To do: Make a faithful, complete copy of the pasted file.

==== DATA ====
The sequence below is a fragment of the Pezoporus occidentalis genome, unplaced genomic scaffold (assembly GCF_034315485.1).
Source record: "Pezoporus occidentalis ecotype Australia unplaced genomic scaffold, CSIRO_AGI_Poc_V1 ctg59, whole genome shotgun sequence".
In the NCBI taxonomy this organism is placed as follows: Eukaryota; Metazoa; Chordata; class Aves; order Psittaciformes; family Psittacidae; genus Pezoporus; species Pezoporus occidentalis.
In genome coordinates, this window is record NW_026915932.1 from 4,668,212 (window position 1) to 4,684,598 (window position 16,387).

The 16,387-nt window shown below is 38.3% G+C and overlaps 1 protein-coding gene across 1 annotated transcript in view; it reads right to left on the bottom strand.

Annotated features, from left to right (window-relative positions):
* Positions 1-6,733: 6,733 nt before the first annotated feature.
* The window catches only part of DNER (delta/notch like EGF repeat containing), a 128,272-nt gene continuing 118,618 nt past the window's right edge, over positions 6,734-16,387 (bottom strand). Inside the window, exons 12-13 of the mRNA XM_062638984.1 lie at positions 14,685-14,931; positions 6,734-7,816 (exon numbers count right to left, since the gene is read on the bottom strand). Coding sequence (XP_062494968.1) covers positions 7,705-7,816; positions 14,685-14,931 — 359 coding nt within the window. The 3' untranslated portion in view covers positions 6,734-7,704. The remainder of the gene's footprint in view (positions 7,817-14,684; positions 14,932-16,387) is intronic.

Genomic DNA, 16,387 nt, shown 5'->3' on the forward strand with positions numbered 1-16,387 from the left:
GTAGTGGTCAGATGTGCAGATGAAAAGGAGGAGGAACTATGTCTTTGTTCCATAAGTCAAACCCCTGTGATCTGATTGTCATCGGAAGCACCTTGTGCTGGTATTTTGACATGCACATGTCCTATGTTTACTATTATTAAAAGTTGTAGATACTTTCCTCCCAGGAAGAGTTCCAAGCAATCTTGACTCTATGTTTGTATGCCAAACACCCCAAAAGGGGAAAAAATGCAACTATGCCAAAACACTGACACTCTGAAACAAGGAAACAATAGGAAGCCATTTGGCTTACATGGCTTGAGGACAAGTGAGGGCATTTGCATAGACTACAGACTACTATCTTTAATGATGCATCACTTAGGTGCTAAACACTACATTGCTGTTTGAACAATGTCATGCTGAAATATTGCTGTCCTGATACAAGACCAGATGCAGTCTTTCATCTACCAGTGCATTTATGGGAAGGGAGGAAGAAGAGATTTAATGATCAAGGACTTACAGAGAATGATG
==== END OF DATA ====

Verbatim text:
The sequence below is a fragment of the Pezoporus occidentalis genome, unplaced genomic scaffold (assembly GCF_034315485.1).
Source record: "Pezoporus occidentalis ecotype Australia unplaced genomic scaffold, CSIRO_AGI_Poc_V1 ctg59, whole genome shotgun sequence".
In the NCBI taxonomy this organism is placed as follows: Eukaryota; Metazoa; Chordata; class Aves; order Psittaciformes; family Psittacidae; genus Pezoporus; species Pezoporus occidentalis.
In genome coordinates, this window is record NW_026915932.1 from 4,668,212 (window position 1) to 4,684,598 (window position 16,387).

The 16,387-nt window shown below is 38.3% G+C and overlaps 1 protein-coding gene across 1 annotated transcript in view; it reads right to left on the bottom strand.

Annotated features, from left to right (window-relative positions):
* Positions 1-6,733: 6,733 nt before the first annotated feature.
* The window catches only part of DNER (delta/notch like EGF repeat containing), a 128,272-nt gene continuing 118,618 nt past the window's right edge, over positions 6,734-16,387 (bottom strand). Inside the window, exons 12-13 of the mRNA XM_062638984.1 lie at positions 14,685-14,931; positions 6,734-7,816 (exon numbers count right to left, since the gene is read on the bottom strand). Coding sequence (XP_062494968.1) covers positions 7,705-7,816; positions 14,685-14,931 — 359 coding nt within the window. The 3' untranslated portion in view covers positions 6,734-7,704. The remainder of the gene's footprint in view (positions 7,817-14,684; positions 14,932-16,387) is intronic.

Genomic DNA, 16,387 nt, shown 5'->3' on the forward strand with positions numbered 1-16,387 from the left:
GTAGTGGTCAGATGTGCAGATGAAAAGGAGGAGGAACTATGTCTTTGTTCCATAAGTCAAACCCCTGTGATCTGATTGTCATCGGAAGCACCTTGTGCTGGTATTTTGACATGCACATGTCCTATGTTTACTATTATTAAAAGTTGTAGATACTTTCCTCCCAGGAAGAGTTCCAAGCAATCTTGACTCTATGTTTGTATGCCAAACACCCCAAAAGGGGAAAAAATGCAACTATGCCAAAACACTGACACTCTGAAACAAGGAAACAATAGGAAGCCATTTGGCTTACATGGCTTGAGGACAAGTGAGGGCATTTGCATAGACTACAGACTACTATCTTTAATGATGCATCACTTAGGTGCTAAACACTACATTGCTGTTTGAACAATGTCATGCTGAAATATTGCTGTCCTGATACAAGACCAGATGCAGTCTTTCATCTACCAGTGCATTTATGGGAAGGGAGGAAGAAGAGATTTAATGATCAAGGACTTACAGAGAATGATG